Positive outcomes: are they still possible?

It can’t be denied that over the past six to seven months as the coronavirus has traveled around the world, the unprecedented confinement of more than 4.4 billion people (over half the global population) in full or partial lockdown had some positive impacts on biodiversity and the environment. We’ve been given the opportunity to identify both the positive and negative effects of human presence and movement on the Earth in a wide range of natural systems, which could advance our understanding and practice of conservation biology.

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An elephant’s fate is tied to that of the humans living nearby. Helping communities develop sustainable livelihoods could reduce the lure of poaching.

The old “normal” was wrong. Setting aside critical ecosystems for wildlife on this planet should be a priority, in our own self-interest. Biologist E.O. Wilson’s pioneering Half-Earth theory—which posits that we should conserve “half the land and sea to safeguard the bulk of biodiversity, including ourselves”—seems wiser every day. Realization of Half-Earth would stem rising extinction rates and bring us closer to a more beautiful and complex natural world. The human-wildlife interface, across which zoonoses find their success, would be diminished in such a way as to make future zoonotic pandemics nearly impossible.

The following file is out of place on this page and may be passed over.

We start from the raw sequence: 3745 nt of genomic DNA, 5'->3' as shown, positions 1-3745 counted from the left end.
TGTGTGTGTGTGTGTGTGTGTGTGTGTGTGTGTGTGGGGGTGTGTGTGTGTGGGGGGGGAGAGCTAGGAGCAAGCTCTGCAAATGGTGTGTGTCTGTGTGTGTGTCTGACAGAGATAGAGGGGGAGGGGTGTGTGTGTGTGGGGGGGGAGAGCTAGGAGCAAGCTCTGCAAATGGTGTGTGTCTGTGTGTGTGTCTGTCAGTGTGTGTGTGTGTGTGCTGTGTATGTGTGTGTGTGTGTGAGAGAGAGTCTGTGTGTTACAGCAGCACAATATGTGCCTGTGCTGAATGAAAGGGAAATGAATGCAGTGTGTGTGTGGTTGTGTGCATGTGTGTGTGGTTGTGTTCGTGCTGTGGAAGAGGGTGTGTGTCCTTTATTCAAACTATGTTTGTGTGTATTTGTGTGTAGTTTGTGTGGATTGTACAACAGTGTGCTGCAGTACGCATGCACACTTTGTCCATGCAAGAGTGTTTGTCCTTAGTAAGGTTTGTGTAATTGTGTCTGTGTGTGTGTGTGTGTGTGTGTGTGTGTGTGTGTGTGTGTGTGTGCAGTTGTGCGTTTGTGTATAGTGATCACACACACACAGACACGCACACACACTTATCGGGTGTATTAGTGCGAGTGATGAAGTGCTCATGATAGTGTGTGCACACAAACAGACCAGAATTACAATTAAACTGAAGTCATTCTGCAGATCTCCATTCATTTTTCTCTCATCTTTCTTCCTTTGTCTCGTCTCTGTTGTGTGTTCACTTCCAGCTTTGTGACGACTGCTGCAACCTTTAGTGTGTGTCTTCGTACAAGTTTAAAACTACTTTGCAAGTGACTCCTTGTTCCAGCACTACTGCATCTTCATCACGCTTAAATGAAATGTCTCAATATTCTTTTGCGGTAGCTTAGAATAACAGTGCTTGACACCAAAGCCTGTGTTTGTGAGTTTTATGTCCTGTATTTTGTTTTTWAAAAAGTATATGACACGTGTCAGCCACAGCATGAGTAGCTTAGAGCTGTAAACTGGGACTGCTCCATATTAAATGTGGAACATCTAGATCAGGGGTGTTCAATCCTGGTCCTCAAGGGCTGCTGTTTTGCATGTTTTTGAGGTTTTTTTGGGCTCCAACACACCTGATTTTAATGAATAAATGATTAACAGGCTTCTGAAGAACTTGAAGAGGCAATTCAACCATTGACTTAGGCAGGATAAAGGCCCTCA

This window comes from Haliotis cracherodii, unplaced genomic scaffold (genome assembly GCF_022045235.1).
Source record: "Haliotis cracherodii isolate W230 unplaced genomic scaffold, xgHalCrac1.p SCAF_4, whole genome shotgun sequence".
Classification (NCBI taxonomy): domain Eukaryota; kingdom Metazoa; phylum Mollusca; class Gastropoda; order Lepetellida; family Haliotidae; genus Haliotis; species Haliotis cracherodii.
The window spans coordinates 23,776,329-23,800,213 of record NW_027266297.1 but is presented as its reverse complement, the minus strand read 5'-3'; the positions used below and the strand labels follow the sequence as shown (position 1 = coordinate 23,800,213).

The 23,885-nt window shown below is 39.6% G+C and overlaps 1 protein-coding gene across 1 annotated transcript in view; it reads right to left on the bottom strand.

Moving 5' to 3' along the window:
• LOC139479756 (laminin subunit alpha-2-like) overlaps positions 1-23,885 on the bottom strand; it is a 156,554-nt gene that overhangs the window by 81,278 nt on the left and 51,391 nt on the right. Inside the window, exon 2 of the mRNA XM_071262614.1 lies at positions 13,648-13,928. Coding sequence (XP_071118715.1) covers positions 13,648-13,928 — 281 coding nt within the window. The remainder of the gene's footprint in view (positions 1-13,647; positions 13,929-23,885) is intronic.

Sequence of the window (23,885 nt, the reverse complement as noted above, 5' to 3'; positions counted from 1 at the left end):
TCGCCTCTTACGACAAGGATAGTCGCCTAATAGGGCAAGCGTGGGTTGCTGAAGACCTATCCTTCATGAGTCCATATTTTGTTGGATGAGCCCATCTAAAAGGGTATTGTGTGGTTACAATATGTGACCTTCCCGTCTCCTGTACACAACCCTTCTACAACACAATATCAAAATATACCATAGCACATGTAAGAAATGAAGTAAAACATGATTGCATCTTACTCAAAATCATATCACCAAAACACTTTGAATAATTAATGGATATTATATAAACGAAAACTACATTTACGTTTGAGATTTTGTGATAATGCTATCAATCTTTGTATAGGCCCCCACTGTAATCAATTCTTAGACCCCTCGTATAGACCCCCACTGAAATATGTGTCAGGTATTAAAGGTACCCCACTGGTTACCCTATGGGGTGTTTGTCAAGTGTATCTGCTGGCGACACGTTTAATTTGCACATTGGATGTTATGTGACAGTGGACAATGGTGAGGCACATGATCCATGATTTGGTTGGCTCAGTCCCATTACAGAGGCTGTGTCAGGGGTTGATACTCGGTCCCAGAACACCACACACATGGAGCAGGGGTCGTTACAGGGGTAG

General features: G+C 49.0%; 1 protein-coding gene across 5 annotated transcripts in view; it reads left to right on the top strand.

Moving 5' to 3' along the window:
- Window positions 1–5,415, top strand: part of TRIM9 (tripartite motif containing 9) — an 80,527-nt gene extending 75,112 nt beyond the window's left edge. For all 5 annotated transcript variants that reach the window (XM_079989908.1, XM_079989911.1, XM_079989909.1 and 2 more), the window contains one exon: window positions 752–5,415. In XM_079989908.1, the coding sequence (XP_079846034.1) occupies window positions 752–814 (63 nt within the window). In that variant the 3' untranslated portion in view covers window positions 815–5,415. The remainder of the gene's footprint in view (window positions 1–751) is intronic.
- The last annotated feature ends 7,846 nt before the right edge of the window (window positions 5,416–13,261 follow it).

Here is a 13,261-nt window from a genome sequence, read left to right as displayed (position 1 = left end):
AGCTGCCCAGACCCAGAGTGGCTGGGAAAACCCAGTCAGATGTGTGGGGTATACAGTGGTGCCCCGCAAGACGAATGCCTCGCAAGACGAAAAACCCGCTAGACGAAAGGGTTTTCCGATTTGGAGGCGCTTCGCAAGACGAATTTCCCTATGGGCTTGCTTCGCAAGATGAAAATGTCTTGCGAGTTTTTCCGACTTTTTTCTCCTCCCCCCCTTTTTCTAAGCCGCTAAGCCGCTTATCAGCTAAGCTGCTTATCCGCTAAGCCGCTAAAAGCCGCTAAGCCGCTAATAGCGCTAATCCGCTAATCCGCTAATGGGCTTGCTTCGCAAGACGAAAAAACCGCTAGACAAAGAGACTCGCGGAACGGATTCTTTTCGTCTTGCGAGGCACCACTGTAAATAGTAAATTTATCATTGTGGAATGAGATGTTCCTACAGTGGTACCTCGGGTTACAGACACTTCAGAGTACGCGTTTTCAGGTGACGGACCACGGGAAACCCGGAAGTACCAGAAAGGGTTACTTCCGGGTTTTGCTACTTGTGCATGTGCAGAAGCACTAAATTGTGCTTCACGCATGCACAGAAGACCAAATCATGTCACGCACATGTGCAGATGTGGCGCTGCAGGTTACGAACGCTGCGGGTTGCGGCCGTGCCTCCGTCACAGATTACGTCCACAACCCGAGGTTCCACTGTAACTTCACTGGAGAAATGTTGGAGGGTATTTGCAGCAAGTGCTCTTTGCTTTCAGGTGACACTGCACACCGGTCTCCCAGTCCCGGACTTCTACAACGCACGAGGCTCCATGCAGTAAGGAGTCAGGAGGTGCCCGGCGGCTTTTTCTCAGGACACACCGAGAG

This month, on September 22, 2020, we will mark the 24th National Elephant Appreciation Day. Elephants are the very definition of charismatic megafauna. More than that, both African and Asian elephants are important engineers of savanna and forest ecosystems, and they play a vital role in attracting ecotourism and contributing to community incomes. Reducing the demand for ivory in Asia—and improving the livelihoods of people who are living with elephants in Africa—are the two biggest targets that we need to aim for in order to ensure the long-term survival of elephants.

While COVID-19 may cause some more violence against elephants, it could also be the paramount persuader for protecting them.

Here’s to finding your true places and natural habitats,

Candy